Aug 1, 2010 at 3:21 pm #1261785
Nia SchmaldBPL Member
I just got a potential opportunity to live and work in China (Nanjing, Shanghai area) for a couple of years and I'm seriously considering it.
I was wondering what kind of overnight backpacking is available. Generally I do 3-7 day moderate solo trips. Can I find similar trips in China? Is safety from humans any more of a concern there than in the US?
How about access to basic supplies, fuel, etc?
Any trips that you recommend?
Thanks all.Aug 1, 2010 at 5:05 pm #1634020
John NausiedaBPL Member
My family and I were in China for a year about 5 years ago. We never had time for actual backpacking but we were in charge of about 20 students who were interested in Backpacking, rock climbing, etc. Backpacking and camping are sort of boutique activities in China. Gear is relatively expensive, and there is plenty of fake Goretex. Everything must be bargained very hard. I would offer one fifth of a listed price and be prepared to walk away.Assume most batteries are fakes. In short, bring equipment you trust. You'll be able to get fuel like canisters, but little else . There are down jackets and tents , but nothing of very high quality. 5 years ago many people were traveling to music festivals and tenting there. People who were more serious about actually backpacking went to places like Leaping Tiger Gorge. You will find that China is very crowded and much of what you would think to be wild is actually cultivated land -all the way up to mountain tops.Many mountains have tramcars and steps going way up. Safety is usually much less of an issue in China. People may cheat you or steal your purse, but in general you will feel safe most of the time. In train stations people often wear their backpacks backwards facing forward to prevent thieves from slicing them open with a razor. Unless your Mandarin is ok, you will have some trouble negotiating in China, but the Expat community is large and you will find many people who will be happy to go on trips with you etc. Watch out for Chinese students who will want to practice their English with you endlessly. China is vast. Trains are great. The South has bamboo and Eucalyptus forests and Karst mountains. The North can be very cold and the desert is brutal. Shanghai and Nanjing are Temperate and hot and humid in Summer. We intended to go to a park in the far West of China which was referred to as "China's Yellowstone" but never made it. I suggest you subscribe to The Oriental list run by Peter Neville-Hadley and read his books on Beijing and The Silk Routes. I'll be happy to answer any questions if I can. Hiking the great Wall can be fun-many camp overnight in their Watchtowers illegally.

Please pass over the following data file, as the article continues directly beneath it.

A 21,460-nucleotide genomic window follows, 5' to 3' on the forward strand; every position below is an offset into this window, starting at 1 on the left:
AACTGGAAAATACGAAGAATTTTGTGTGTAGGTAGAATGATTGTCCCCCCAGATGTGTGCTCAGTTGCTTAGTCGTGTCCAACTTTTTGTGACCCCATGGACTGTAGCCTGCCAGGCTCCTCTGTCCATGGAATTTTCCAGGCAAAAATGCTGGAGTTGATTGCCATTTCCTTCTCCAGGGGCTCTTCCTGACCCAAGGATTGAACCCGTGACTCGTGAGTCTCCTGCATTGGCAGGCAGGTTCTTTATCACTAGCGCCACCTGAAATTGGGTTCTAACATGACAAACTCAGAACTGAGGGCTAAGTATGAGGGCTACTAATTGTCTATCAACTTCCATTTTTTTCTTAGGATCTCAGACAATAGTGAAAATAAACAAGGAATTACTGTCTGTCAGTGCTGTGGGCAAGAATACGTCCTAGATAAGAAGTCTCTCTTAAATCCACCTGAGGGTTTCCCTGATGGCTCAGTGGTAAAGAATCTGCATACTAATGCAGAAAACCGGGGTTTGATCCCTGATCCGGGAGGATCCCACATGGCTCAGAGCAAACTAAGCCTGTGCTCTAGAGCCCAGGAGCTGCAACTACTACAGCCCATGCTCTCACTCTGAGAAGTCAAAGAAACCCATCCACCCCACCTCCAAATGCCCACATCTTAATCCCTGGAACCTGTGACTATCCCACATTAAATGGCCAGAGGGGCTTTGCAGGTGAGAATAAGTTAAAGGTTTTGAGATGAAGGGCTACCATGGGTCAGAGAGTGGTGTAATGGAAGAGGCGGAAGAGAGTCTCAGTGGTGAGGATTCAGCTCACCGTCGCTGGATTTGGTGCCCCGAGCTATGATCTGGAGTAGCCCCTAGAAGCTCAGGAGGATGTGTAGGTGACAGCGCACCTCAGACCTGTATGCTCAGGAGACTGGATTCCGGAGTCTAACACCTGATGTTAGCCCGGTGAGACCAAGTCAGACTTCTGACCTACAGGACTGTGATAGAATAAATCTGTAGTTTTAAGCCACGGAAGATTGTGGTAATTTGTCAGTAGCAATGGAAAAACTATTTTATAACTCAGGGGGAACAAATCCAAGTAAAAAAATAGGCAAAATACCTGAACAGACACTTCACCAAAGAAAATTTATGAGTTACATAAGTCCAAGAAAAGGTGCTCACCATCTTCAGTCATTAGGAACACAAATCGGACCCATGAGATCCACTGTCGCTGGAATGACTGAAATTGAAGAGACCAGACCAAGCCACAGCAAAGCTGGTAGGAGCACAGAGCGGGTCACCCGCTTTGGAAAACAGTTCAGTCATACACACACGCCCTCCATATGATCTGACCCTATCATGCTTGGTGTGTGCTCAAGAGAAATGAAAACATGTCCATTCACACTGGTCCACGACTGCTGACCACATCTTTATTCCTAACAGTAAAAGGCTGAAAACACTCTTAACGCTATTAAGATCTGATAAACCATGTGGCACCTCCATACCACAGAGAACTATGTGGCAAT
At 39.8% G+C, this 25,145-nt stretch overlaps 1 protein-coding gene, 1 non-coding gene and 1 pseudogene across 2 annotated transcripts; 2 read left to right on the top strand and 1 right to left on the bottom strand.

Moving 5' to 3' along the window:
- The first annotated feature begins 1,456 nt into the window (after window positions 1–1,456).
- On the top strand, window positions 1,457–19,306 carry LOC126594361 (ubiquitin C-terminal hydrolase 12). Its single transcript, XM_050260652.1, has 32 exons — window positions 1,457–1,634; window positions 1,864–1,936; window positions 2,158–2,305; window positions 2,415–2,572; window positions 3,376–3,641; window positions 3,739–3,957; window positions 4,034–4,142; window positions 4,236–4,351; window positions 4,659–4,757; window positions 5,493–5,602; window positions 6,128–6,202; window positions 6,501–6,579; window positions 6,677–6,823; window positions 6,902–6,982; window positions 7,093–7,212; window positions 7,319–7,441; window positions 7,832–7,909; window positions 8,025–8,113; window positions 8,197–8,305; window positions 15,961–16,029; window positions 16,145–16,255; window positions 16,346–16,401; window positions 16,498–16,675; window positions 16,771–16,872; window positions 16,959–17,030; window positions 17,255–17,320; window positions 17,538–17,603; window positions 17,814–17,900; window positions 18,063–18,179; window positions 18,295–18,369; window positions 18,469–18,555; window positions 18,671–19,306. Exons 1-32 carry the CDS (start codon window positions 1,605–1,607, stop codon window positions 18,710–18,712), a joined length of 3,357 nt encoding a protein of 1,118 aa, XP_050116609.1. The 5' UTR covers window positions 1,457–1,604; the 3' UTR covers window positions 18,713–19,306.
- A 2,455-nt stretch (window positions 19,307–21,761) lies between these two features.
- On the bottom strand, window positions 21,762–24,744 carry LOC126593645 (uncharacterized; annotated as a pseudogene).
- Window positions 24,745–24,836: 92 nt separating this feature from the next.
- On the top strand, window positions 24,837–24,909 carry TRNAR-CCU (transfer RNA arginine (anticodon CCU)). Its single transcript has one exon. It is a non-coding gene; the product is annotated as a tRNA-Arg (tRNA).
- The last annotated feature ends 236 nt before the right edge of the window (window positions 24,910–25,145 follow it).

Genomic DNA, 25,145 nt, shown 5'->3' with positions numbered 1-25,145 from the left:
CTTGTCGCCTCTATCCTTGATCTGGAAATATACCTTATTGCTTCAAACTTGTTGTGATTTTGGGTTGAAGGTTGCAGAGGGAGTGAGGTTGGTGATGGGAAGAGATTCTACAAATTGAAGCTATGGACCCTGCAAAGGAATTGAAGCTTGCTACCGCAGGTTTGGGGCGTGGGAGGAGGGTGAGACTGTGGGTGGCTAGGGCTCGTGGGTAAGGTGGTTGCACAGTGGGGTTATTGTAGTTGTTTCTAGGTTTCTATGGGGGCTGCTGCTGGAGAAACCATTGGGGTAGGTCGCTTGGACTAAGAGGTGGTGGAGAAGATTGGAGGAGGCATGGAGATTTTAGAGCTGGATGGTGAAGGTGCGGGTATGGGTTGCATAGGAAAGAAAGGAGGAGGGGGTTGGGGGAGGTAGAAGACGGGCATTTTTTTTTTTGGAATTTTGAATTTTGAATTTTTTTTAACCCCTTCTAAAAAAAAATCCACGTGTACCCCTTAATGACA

China is intense. My motto was " A kick in the head every 15 minutes". Whatever you do , don't let your employers use you by housing you in some suburb or working you 6 days a week. Investigate wages and rent. They will try to use you like crazy until you know better.2 years is a long time in China. It will seem like 4 in normal life. Good luck.Aug 5, 2010 at 11:28 pm #1635275
Ben 2 WorldBPL Member
@ben2worldLocale: So Cal
I spent 3 months backpacking (hosteling) in China last year. If it's natural scenery you're after, you'll have a better experience in the southwest quadrant of the country — Guangxi and Yunnan provinces are famous for their scenic beauty. If it's rugged beauty you are after, then the high plateaus of Qinghai/Tibet — or the desert of the northwest are well worth a visit.
Backpacking trails as we know it are pretty nonexistent over there. To the extent there are trails, I think they either lead to historically sacred Taoist / Buddhist peaks (don't expect true wilderness there) — or are in far away places that connect remote villages — utilitarian trails and roads — not trails cut for scenic purpose.
Googling around, I found a site that might be of interest to you (don't know anything about them though).
As above, China is intense — intensely crowded and sometimes chaotic. But robbery and violent crimes are rare. Foreigners are a dime a dozen in Shanghai — but once you venture out into the countryside, YOU will be the star attraction. Expect friendly — but nonstop staring from people — and keep up your humor.
Traffic woes aside, you will likely be much safer there than here.
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